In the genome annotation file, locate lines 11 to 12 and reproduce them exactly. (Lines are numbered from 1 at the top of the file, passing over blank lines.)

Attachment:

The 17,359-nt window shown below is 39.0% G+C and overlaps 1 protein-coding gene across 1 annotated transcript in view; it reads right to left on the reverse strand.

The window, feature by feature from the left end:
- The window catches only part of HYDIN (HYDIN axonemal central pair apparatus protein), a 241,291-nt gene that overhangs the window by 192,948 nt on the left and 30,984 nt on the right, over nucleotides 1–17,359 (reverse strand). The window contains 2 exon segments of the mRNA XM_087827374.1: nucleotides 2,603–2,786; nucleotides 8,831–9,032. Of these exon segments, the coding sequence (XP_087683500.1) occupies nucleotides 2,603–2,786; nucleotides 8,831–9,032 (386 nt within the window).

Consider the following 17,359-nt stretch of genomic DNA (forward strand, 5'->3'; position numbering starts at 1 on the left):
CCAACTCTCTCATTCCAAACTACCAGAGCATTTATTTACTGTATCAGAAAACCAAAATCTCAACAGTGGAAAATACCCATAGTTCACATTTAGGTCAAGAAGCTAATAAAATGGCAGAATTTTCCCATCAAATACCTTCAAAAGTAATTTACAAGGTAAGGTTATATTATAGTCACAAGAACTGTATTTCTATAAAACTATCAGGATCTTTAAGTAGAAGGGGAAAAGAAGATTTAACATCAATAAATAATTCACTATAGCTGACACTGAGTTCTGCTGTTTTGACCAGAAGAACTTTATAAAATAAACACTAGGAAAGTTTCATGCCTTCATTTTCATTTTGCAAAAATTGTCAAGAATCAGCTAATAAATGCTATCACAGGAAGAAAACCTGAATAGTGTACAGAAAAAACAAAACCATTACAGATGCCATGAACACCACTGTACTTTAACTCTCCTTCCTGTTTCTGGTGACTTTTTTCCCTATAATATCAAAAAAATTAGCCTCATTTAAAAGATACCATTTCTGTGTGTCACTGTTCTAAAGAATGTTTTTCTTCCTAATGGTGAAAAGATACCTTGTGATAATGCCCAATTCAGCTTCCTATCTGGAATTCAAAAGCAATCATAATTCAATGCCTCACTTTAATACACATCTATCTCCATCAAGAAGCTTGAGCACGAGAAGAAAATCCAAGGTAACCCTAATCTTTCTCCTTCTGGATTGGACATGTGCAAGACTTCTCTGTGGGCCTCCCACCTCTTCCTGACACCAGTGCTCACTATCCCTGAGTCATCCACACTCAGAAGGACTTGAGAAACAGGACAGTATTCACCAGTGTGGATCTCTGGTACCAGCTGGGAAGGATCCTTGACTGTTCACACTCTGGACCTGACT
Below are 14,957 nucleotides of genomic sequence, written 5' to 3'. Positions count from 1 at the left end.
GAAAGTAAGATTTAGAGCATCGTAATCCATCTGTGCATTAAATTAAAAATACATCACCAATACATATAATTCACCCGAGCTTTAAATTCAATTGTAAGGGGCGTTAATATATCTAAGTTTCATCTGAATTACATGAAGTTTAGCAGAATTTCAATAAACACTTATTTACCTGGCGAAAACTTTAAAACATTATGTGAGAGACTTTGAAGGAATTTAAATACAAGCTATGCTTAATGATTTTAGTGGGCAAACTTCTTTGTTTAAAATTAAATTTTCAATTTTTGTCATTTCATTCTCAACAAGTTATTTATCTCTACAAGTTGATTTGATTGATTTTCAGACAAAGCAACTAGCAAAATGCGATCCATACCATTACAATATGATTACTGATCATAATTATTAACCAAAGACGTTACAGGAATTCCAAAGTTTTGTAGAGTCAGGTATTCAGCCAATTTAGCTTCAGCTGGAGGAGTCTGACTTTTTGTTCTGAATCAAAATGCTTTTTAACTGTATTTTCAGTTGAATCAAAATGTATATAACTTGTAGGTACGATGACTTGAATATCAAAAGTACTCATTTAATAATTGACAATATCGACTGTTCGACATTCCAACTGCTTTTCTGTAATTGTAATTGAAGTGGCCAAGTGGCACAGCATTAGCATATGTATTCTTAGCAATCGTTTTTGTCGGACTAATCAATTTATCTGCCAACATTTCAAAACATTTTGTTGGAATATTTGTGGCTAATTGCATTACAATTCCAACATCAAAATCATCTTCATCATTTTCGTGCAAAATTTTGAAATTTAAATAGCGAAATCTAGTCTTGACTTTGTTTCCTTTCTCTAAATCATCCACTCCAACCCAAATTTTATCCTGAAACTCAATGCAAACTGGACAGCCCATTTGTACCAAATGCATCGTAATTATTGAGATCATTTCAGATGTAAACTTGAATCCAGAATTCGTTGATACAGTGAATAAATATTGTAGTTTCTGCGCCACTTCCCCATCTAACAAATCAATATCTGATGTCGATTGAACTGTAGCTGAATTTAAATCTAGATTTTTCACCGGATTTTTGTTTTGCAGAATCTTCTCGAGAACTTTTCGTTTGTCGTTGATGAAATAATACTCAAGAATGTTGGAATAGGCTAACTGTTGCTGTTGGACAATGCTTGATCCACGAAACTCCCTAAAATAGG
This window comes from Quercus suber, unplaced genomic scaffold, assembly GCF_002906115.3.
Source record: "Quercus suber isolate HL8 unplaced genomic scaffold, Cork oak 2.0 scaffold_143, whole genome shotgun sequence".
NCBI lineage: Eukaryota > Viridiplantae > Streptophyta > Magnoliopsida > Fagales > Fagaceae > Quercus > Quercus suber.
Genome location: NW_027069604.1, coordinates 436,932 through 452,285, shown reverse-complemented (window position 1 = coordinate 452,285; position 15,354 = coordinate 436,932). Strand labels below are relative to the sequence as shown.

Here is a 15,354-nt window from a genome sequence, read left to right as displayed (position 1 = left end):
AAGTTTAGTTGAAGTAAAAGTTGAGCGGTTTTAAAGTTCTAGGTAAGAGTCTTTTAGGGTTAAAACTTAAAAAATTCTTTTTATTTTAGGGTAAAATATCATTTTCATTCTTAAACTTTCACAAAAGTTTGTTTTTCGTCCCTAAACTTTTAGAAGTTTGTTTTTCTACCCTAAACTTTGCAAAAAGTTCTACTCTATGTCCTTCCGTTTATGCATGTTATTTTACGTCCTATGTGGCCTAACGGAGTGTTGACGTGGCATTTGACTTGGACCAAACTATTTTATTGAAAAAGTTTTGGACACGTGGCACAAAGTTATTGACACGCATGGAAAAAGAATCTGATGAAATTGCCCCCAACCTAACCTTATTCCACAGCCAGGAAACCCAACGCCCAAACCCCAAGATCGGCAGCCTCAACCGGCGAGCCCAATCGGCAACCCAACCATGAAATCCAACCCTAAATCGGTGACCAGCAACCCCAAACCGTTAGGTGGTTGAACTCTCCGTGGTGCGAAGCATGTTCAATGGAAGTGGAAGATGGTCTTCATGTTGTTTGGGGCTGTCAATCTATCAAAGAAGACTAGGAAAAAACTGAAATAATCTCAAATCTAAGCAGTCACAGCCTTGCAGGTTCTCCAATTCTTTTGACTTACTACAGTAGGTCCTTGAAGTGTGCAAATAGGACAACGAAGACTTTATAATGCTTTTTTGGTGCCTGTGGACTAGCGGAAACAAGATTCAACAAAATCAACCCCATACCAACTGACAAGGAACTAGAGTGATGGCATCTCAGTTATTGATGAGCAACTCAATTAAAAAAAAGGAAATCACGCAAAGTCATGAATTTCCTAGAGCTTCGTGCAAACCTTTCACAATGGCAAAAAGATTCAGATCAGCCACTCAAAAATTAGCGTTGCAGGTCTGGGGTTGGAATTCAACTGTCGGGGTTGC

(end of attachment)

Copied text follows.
Genome location: NW_027069604.1, coordinates 436,932 through 452,285, shown reverse-complemented (window position 1 = coordinate 452,285; position 15,354 = coordinate 436,932). Strand labels below are relative to the sequence as shown.

Here is a 15,354-nt window from a genome sequence, read left to right as displayed (position 1 = left end):